Saturday, February 27, 2010
Camille Flammarion/Flammarion woodcut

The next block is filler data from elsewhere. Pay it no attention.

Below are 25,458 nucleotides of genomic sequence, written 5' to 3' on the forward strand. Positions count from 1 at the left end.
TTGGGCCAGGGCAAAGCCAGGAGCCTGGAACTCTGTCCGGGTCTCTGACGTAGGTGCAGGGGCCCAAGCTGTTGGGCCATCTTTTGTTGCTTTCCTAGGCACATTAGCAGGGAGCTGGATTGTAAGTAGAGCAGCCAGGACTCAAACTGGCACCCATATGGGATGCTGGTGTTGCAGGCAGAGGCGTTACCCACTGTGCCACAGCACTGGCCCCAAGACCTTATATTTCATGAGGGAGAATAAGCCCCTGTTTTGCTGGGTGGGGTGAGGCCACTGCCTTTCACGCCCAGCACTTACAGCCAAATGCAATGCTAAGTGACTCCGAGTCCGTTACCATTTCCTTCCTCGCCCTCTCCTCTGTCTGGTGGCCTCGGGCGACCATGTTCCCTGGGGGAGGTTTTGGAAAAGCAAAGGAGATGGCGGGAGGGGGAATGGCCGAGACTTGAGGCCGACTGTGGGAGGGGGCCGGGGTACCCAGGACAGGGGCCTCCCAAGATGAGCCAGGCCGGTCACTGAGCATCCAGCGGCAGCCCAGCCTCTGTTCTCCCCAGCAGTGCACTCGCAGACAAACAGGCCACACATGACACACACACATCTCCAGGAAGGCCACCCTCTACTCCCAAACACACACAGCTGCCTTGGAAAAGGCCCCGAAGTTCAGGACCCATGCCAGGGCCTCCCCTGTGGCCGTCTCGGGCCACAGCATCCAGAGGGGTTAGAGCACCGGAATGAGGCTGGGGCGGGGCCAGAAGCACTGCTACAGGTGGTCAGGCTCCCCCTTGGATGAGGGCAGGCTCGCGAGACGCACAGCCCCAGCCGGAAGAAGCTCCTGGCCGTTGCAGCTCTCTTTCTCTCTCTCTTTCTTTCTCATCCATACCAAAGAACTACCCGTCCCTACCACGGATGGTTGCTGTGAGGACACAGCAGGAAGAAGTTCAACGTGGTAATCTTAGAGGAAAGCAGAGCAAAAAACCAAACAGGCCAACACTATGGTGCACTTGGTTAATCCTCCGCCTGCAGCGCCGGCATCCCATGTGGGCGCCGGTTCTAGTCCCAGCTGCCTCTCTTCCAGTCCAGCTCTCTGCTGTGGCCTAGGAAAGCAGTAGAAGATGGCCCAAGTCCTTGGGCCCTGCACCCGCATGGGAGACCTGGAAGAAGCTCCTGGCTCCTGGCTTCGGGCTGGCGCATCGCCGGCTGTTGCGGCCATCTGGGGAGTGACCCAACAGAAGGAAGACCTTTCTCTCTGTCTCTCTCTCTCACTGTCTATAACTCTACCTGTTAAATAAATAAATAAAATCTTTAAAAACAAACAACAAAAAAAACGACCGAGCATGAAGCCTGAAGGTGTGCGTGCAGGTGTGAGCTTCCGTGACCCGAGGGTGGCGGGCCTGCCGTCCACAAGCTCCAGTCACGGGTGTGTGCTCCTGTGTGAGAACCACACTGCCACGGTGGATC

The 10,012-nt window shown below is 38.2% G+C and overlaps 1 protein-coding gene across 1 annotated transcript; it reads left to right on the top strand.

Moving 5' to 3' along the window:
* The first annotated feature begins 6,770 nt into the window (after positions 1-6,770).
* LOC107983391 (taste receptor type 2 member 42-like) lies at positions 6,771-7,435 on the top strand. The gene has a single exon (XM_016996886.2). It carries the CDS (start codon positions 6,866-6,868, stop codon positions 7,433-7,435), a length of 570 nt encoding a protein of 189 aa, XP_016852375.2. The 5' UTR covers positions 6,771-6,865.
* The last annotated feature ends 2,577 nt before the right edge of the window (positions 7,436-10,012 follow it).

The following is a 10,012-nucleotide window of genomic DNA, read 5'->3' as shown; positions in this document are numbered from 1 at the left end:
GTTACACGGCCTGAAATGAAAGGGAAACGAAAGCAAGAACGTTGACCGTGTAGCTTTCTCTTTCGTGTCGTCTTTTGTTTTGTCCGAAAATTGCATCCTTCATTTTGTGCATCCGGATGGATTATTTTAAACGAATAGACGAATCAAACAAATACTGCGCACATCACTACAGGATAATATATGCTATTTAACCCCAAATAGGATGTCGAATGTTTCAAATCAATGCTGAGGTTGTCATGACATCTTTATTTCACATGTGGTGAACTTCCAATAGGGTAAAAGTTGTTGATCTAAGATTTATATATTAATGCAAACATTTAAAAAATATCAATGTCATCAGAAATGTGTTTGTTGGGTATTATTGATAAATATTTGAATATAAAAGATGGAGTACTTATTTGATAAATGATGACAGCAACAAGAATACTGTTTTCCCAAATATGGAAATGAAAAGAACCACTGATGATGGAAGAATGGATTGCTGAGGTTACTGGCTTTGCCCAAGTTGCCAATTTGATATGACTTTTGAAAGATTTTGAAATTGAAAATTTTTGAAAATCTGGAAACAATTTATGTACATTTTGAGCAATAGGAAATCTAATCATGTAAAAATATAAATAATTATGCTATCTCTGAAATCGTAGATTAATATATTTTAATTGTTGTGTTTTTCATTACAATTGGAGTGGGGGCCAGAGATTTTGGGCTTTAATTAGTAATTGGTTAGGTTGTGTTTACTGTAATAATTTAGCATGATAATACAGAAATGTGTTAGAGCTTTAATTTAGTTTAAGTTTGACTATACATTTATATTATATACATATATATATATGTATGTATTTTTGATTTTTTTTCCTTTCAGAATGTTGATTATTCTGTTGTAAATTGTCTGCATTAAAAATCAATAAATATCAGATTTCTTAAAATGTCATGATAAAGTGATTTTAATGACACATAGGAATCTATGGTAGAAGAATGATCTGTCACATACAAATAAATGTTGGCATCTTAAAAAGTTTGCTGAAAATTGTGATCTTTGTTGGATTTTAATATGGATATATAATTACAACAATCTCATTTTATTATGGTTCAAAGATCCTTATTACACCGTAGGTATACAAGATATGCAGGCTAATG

Yesterday marked the birthdate of Camille Flammarion [French astronomer]. Okay, who is Camille Flammarion? Flammarion published his first book in 1862, La pluralité des mondes habités [The Plurality of Inhabited Worlds] and he went on to become the mostly widely-read author of popular science books in the last half of the nineteenth century. Flammarion understood the importance of vivid and plentiful illustrations and his books are filled with attractive wood engravings that are still often reproduced. One of his illustrations has taken on a life of its own depicting in a Renaissance style a supposed medieval philosopher, poking his head through the sphere of stars to view the wheels and cogs that drive the heavens. It was used on the dust jacket of Daniel Boorstein's The Discoverers  and on many other book covers often described as a Renaissance woodcut. In fact, it is a wood engraving, and it first appeared in Flammarion's 1888 book, L'atmosphére.